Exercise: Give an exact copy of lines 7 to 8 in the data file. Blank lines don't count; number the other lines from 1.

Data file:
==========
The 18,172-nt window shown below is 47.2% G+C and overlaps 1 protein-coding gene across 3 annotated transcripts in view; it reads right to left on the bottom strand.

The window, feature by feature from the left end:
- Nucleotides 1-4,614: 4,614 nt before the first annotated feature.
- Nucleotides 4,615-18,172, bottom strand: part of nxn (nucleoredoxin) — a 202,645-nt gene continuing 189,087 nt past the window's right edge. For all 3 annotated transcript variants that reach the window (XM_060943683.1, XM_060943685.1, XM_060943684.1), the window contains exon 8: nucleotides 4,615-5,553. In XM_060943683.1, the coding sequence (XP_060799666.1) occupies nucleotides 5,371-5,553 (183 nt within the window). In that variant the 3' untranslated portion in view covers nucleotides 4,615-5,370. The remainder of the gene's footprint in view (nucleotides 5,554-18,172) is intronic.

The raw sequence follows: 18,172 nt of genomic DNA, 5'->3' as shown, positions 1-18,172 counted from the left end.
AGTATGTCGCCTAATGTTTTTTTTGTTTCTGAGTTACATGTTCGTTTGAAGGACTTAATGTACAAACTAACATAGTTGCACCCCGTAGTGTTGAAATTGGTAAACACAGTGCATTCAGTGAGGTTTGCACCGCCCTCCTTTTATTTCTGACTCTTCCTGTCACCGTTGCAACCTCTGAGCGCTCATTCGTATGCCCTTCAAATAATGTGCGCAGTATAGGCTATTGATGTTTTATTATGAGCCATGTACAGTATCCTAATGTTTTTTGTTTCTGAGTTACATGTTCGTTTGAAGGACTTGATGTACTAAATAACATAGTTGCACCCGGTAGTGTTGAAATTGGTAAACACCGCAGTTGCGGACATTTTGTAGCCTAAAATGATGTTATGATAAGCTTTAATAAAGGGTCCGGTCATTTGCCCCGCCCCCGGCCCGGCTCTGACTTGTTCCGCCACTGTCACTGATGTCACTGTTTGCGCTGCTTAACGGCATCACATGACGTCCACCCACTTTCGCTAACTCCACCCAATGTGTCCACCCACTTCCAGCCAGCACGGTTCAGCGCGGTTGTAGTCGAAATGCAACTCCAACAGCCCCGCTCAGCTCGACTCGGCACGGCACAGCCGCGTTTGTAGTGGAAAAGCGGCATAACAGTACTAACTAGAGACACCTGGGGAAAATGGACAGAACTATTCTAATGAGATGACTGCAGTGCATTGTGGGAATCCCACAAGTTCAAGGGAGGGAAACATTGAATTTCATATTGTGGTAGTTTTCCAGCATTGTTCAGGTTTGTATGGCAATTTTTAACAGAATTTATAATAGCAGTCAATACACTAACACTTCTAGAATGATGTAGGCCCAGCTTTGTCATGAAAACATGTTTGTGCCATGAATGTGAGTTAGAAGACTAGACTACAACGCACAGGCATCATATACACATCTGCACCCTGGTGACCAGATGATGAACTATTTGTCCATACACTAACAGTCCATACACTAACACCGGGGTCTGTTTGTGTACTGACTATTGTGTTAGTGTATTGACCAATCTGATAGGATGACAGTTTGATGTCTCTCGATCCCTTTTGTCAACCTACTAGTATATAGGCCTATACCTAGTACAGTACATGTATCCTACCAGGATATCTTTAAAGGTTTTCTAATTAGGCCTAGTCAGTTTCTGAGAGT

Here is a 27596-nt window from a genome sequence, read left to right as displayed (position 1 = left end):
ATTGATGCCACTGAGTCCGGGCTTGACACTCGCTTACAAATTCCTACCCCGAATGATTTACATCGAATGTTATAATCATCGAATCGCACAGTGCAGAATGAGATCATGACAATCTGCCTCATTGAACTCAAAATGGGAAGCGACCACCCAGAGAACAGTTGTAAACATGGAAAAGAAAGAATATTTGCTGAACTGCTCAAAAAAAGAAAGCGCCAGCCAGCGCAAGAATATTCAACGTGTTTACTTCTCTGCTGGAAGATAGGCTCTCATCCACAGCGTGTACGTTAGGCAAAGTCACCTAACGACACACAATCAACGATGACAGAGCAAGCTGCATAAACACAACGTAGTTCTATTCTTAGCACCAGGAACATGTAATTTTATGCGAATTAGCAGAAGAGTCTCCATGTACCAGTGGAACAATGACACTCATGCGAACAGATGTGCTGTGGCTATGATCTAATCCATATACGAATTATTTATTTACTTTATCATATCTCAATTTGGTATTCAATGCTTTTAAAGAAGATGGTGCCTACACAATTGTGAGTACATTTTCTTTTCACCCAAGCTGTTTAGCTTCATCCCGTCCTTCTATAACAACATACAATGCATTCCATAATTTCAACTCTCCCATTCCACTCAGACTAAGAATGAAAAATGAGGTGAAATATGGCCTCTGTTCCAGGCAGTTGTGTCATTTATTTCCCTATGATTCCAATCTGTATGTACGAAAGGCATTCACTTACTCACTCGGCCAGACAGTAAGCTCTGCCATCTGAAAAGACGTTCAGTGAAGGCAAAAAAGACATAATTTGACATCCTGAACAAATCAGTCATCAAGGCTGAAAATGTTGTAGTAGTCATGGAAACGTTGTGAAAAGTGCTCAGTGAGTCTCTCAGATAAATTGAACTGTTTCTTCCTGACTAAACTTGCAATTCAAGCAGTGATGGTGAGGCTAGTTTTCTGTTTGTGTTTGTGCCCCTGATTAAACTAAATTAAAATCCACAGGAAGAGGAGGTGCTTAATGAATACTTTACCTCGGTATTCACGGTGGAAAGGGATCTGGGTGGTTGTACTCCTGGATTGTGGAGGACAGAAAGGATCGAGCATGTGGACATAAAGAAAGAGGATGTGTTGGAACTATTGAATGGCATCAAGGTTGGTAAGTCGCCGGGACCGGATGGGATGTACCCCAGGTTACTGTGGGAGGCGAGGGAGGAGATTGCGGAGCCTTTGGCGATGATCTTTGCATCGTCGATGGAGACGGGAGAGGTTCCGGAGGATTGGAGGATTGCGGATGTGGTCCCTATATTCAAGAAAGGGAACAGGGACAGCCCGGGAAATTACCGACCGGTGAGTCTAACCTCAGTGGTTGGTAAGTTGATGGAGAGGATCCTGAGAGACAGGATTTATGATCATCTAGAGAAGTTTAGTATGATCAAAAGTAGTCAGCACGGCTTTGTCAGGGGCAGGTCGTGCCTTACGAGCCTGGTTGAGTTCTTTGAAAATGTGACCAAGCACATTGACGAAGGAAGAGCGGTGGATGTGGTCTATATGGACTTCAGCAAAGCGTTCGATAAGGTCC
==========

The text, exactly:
Here is a 27596-nt window from a genome sequence, read left to right as displayed (position 1 = left end):
ATTGATGCCACTGAGTCCGGGCTTGACACTCGCTTACAAATTCCTACCCCGAATGATTTACATCGAATGTTATAATCATCGAATCGCACAGTGCAGAATGAGATCATGACAATCTGCCTCATTGAACTCAAAATGGGAAGCGACCACCCAGAGAACAGTTGTAAACATGGAAAAGAAAGAATATTTGCTGAACTGCTCAAAAAAAGAAAGCGCCAGCCAGCGCAAGAATATTCAACGTGTTTACTTCTCTGCTGGAAGATAGGCTCTCATCCACAGCGTGTACGTTAGGCAAAGTCACCTAACGACACACAATCAACGATGACAGAGCAAGCTGCATAAACACAACGTAGTTCTATTCTTAGCACCAGGAACATGTAATTTTATGCGAATTAGCAGAAGAGTCTCCATGTACCAGTGGAACAATGACACTCATGCGAACAGATGTGCTGTGGCTATGATCTAATCCATATACGAATTATTTATTTACTTTATCATATCTCAATTTGGTATTCAATGCTTTTAAAGAAGATGGTGCCTACACAATTGTGAGTACATTTTCTTTTCACCCAAGCTGTTTAGCTTCATCCCGTCCTTCTATAACAACATACAATGCATTCCATAATTTCAACTCTCCCATTCCACTCAGACTAAGAATGAAAAATGAGGTGAAATATGGCCTCTGTTCCAGGCAGTTGTGTCATTTATTTCCCTATGATTCCAATCTGTATGTACGAAAGGCATTCACTTACTCACTCGGCCAGACAGTAAGCTCTGCCATCTGAAAAGACGTTCAGTGAAGGCAAAAAAGACATAATTTGACATCCTGAACAAATCAGTCATCAAGGCTGAAAATGTTGTAGTAGTCATGGAAACGTTGTGAAAAGTGCTCAGTGAGTCTCTCAGATAAATTGAACTGTTTCTTCCTGACTAAACTTGCAATTCAAGCAGTGATGGTGAGGCTAGTTTTCTGTTTGTGTTTGTGCCCCTGATTAAACTAAATTAAAATCCACAGGAAGAGGAGGTGCTTAATGAATACTTTACCTCGGTATTCACGGTGGAAAGGGATCTGGGTGGTTGTACTCCTGGATTGTGGAGGACAGAAAGGATCGAGCATGTGGACATAAAGAAAGAGGATGTGTTGGAACTATTGAATGGCATCAAGGTTGGTAAGTCGCCGGGACCGGATGGGATGTACCCCAGGTTACTGTGGGAGGCGAGGGAGGAGATTGCGGAGCCTTTGGCGATGATCTTTGCATCGTCGATGGAGACGGGAGAGGTTCCGGAGGATTGGAGGATTGCGGATGTGGTCCCTATATTCAAGAAAGGGAACAGGGACAGCCCGGGAAATTACCGACCGGTGAGTCTAACCTCAGTGGTTGGTAAGTTGATGGAGAGGATCCTGAGAGACAGGATTTATGATCATCTAGAGAAGTTTAGTATGATCAAAAGTAGTCAGCACGGCTTTGTCAGGGGCAGGTCGTGCCTTACGAGCCTGGTTGAGTTCTTTGAAAATGTGACCAAGCACATTGACGAAGGAAGAGCGGTGGATGTGGTCTATATGGACTTCAGCAAAGCGTTCGATAAGGTCC